The Vision #4

The Vision #4

Written by Tom King

Art by Gabriel Hernandez Walta

Colors by Jordie Bellaire

 

“For a moment, as she listened to her family argue and laugh, Virginia felt content.

She belonged here. They belonged here. Everything in the end would be good.

This moment lasted 1.72 seconds.”

 

When Marvel first announced a Vision book I wasn’t the slightest interested. It’s not that I hate the character but rather I didn’t know much about the character and therefore had no interest. So much so that I skipped issue one and had to go back to get it once I learned Tom King was writing it. King has been writing the fantastic Grayson with Tim Seeley over at DC Comics, so I needed to check out this book. I’m so excited to state that King is doing an even greater job with The Vision.

 

There are a good number of books that deal with what it means to be human. However, King is asking, what does it mean to be normal? We have Vision and his family, who are supposed to be nearly human, except all their organs are synthetic, trying to change the world’s perception about them. To them they are human, in every sense of the word. They can generate emotions, feel pain, think for themselves, and communicate socially with other humans. The rest of the world however, only sees them as not human. But as machines trying to be human. As machines who know everything a human should do, so they react in the same way. But does reacting like a human, make you human?

 

Virginia messed up. She killed Grim Reaper and hid his body in the backyard. Her reasoning? She feared her husband’s reaction to this interruption to their normal life. Now someone is blackmailing her and threatening to expose her little secret. She likes what she had with her family and killing the Grim Reaper might put an end to their “normal” lives.

 

The art from Walta throughout this series has been tremendous. The book has a nice Vonnegut narrative going on and Walta’s art seems fitting for such a story. Jordie Bellaire on colors is amazing as always. I actually didn’t know the colors were by Bellaire until writing this review, but once I found out, there was no mistaking her great work. If you’ve seen great coloring in comics in the last few years, it’s most likely from Bellaire.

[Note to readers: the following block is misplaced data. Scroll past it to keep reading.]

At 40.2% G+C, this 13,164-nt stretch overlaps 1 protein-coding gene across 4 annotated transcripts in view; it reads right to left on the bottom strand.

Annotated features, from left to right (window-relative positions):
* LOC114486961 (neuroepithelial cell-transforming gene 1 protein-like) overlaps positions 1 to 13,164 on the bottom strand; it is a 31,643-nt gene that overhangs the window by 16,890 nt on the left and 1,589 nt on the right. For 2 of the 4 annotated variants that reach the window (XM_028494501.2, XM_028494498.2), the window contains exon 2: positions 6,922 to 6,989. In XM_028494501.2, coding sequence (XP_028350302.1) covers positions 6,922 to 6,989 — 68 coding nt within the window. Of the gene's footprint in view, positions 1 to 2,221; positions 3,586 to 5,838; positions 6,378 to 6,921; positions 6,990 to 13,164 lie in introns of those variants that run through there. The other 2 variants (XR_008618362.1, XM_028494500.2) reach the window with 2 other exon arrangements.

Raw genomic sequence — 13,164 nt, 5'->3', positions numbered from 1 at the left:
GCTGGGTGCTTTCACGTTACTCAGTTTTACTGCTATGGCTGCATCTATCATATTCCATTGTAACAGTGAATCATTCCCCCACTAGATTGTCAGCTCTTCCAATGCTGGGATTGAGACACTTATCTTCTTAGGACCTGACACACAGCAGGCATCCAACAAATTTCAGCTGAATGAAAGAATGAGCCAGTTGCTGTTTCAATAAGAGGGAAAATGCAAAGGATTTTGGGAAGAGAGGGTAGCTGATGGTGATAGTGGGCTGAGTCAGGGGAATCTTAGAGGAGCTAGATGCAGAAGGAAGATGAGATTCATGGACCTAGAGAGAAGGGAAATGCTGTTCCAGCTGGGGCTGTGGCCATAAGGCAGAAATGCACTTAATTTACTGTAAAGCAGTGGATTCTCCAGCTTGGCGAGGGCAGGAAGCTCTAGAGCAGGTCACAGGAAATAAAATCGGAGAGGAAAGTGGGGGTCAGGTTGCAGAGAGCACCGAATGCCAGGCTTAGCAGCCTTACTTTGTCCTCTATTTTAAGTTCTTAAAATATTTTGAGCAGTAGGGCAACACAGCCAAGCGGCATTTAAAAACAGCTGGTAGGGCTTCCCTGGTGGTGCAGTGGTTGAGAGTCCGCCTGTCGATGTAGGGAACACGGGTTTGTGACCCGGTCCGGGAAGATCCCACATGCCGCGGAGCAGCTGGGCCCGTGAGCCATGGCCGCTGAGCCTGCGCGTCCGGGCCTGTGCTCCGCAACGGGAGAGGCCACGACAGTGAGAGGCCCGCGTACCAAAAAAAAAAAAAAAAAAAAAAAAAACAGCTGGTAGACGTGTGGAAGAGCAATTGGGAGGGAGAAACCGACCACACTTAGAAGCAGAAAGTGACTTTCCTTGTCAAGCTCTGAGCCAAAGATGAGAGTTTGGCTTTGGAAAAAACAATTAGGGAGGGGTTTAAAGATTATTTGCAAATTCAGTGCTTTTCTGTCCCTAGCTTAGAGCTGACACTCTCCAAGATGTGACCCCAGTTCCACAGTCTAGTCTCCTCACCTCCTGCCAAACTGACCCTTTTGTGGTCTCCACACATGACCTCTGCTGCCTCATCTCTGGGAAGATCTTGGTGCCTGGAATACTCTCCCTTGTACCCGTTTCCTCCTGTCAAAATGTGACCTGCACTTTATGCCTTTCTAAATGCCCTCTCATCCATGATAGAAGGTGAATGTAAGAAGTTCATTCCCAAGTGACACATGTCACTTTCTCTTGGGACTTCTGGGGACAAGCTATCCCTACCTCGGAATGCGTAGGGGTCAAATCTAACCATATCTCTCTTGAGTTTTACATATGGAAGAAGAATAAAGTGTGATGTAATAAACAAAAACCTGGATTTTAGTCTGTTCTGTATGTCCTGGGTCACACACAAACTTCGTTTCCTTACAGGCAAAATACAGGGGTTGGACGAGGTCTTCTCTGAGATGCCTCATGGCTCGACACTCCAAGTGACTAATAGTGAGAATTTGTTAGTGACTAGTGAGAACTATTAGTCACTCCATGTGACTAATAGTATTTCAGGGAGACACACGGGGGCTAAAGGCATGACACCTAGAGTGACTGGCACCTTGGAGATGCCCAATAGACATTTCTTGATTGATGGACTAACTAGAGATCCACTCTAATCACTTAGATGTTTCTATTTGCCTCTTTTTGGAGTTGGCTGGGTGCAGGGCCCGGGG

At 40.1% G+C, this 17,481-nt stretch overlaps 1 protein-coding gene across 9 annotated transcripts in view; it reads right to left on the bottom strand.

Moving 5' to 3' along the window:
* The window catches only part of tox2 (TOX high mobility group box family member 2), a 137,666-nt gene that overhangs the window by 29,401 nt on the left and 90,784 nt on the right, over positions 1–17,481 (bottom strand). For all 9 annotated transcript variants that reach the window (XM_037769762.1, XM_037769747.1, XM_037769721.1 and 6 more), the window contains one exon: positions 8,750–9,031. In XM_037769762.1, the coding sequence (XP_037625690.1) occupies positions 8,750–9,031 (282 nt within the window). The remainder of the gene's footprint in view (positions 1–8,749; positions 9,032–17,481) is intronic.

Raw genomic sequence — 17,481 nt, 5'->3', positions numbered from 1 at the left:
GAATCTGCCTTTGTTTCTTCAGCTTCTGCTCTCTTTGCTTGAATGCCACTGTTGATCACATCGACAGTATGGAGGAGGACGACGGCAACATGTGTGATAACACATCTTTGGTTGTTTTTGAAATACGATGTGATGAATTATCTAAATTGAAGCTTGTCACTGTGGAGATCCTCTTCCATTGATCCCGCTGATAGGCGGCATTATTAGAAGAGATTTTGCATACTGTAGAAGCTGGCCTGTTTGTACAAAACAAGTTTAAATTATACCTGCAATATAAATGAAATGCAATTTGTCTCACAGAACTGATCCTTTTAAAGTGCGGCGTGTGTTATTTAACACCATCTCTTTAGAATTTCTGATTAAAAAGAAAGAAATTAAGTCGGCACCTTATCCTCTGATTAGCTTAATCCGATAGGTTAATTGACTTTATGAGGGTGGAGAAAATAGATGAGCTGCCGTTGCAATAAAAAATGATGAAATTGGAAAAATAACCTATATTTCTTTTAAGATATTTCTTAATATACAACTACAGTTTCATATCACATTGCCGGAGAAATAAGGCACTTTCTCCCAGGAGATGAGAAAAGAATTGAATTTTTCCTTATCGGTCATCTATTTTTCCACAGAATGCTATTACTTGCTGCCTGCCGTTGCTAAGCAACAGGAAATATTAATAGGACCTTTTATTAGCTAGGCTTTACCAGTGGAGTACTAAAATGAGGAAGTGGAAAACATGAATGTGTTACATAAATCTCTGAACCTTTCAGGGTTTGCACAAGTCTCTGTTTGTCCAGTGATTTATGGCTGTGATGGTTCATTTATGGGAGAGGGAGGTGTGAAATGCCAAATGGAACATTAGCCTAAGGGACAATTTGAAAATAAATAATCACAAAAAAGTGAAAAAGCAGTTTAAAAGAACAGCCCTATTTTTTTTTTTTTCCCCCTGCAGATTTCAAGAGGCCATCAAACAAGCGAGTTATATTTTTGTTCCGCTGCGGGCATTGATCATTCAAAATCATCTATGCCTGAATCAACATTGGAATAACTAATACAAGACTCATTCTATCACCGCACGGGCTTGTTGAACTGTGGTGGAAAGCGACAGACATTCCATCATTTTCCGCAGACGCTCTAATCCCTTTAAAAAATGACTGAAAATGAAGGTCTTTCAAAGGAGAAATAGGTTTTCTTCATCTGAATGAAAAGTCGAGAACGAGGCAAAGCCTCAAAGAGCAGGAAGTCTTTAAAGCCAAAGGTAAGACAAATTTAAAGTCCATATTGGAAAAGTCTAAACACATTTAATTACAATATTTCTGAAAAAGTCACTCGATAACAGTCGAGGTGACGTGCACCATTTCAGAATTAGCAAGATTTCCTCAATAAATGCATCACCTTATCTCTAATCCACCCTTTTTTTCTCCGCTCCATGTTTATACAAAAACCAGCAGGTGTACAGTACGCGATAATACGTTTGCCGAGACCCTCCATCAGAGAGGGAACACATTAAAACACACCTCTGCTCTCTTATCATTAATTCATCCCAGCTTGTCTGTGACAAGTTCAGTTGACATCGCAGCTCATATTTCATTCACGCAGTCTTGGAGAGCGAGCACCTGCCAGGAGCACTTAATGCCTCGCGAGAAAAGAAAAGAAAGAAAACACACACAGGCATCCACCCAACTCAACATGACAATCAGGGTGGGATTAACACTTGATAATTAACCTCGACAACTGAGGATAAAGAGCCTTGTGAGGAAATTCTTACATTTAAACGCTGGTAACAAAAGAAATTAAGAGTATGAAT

The first few pages we see Vin and Viv have a discussion of trust vs. prediction. Vin is asking Viv to hold a football so he can kick it. 7 times in a row he doesn’t kick it and actually phases through the ball. On the eighth attempt after asking Viv to trust him, he does it again. This really is the crux of the whole book in two pages. Vision and his family can use their amazing intellect to figure out what is going to happen or the optimal response to something. But they are trying to be more human and therefore are allowing their feeling to take over. To err more, to feel more, and to be less predictable. Killing Grim Reaper was the optimal response. He was threatening her family and she needed to solve a problem. Virginia hiding it from Vision was also optimal. She needed to keep their normal family going and this would not be working toward that goal. To continue on the goal to be more human, she needed to do the optimal thing.

 

We get a nice few panels later on with Chris Kinzky (the boy who Vin beat up last issue) and his former lab partner, Viv.  He tells Viv he always liked her as a partner and just because his dad wants him to stay away from her, doesn’t mean he’s going to do that. Viv’s response are very optimal. “Yes, I know” she says as Chris bares his soul to her. He asked if the rain bothers her but she states, “It just goes through me”. Is she talking about the rain? Or the words that Chris just poured out to her?

 

Virginia meets up with her blackmailer later and it turns out to be Chris’ father. He wants Virginia to take her whole family and move away. He doesn’t find them normal and he wants them to move away. He wants to make the neighborhood normal again. However, Virginia knows this can’t stand. This will interrupt her husband’s mission to lead a normal life. So she scares Chris’ father by trying to intimidate him. She’s trying to do the optimal thing. She’s trying to keep her normal family safe. She wants to stay and to keep building toward having a normal family. But what she can’t understand is that people aren’t optimal. They make mistakes. They don’t get to be optimal. As she moves towards Chris’ father, he fires on her. She phases so the bullets miss her but hits Chris. She made a mistake. Chris’ father threatens to kill her and get everyone involved. She can’t let this happen, so she hits Chris’ father and breaks his neck.

 

The Vision and his family just want to lead a normal life. However, the world around them is having a hard time seeing them as normal. Virginia knows nothing can disrupt the work being put into this mission. She’s resorting to doing the optimal thing to keep them on the path to normalcy, but they’re struggling. It doesn’t make sense why humans do what they do. It’s not the perfect thing to do. Feelings that humans have for each other and for themselves just fog the facts. Being normal should be easy, but Virginia is finding out that being normal is not anything but.
Marvin’s Rating – 10/10

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